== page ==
Viruses with Single-Stranded, Segmented, Negative-Sense RNA Genomes

  • Susanne ModrowEmail author
  • Dietrich Falke
  • Uwe Truyen
  • Hermann Schätzl
Reference work entry


There are three virus families containing a negative-sense RNA genome, which does not exist as a continuous molecule, but is present in several segments. These are the families Arenaviridae, Bunyaviridae and Orthomyxoviridae. Similarly to members of the order Mononegavirales ( Chap. 15), they also require the presence of a special enzyme (RNA-dependent RNA polymerase) to perform the synthesis and replication of messenger RNA (mRNA); it reaches the cell along with other viral components during infection. A segmented genome enables the virus to generate reassortants. In this process, the RNA molecules of different virus strains are mixed or reshuffled in doubly infected cells during replication and morphogenesis. In this way, progeny viruses can obtain new combinations of RNA segments and thus gain novel properties. This mechanism, which is referred to as antigenic shift, is particularly common and well studied in influenza A viruses, the causative agents of viral influenza or genuine flu (Sect. 16.3).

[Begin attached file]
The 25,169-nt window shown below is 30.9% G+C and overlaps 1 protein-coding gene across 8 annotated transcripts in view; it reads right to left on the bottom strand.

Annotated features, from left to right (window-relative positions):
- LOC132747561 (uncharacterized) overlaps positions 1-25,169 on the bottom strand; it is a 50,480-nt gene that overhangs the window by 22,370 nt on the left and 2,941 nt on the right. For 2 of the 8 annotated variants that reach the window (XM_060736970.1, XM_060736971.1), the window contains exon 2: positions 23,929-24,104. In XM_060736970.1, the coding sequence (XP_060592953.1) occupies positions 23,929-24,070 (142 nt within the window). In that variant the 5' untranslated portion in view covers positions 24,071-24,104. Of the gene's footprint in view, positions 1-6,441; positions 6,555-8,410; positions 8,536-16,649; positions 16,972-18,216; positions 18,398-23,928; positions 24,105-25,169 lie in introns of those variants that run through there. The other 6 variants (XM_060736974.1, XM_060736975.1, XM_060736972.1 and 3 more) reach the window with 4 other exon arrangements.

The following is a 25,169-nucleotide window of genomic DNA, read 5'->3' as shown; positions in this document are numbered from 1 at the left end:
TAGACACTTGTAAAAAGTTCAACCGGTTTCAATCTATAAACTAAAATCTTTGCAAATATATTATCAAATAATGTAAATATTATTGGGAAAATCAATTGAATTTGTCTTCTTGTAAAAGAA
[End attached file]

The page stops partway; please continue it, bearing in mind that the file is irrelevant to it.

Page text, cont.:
Influenza Virus Rift Valley Fever Virus Infectious Salmon Anaemia Virus Lassa Fever Hantaan Virus 
These keywords were added by machine and not by the authors. This process is experimental and the keywords may be updated as the learning algorithm improves.


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Copyright information

© Springer-Verlag Berlin Heidelberg 2013

Authors and Affiliations

  • Susanne Modrow
    • 1
    Email author
  • Dietrich Falke
    • 2
  • Uwe Truyen
    • 3
  • Hermann Schätzl
    • 4
  1. 1.Inst. Medizinische, Mikrobiologie und HygieneUniversität RegensburgRegensburgGermany
  2. 2.MainzGermany
  3. 3.Veterinärmedizinische Fak., Inst. Tierhygiene undUniversität LeipzigLeipzigGermany
  4. 4.Helmholtz Zentrum München, Institut für VirologieTU MünchenMünchenGermany

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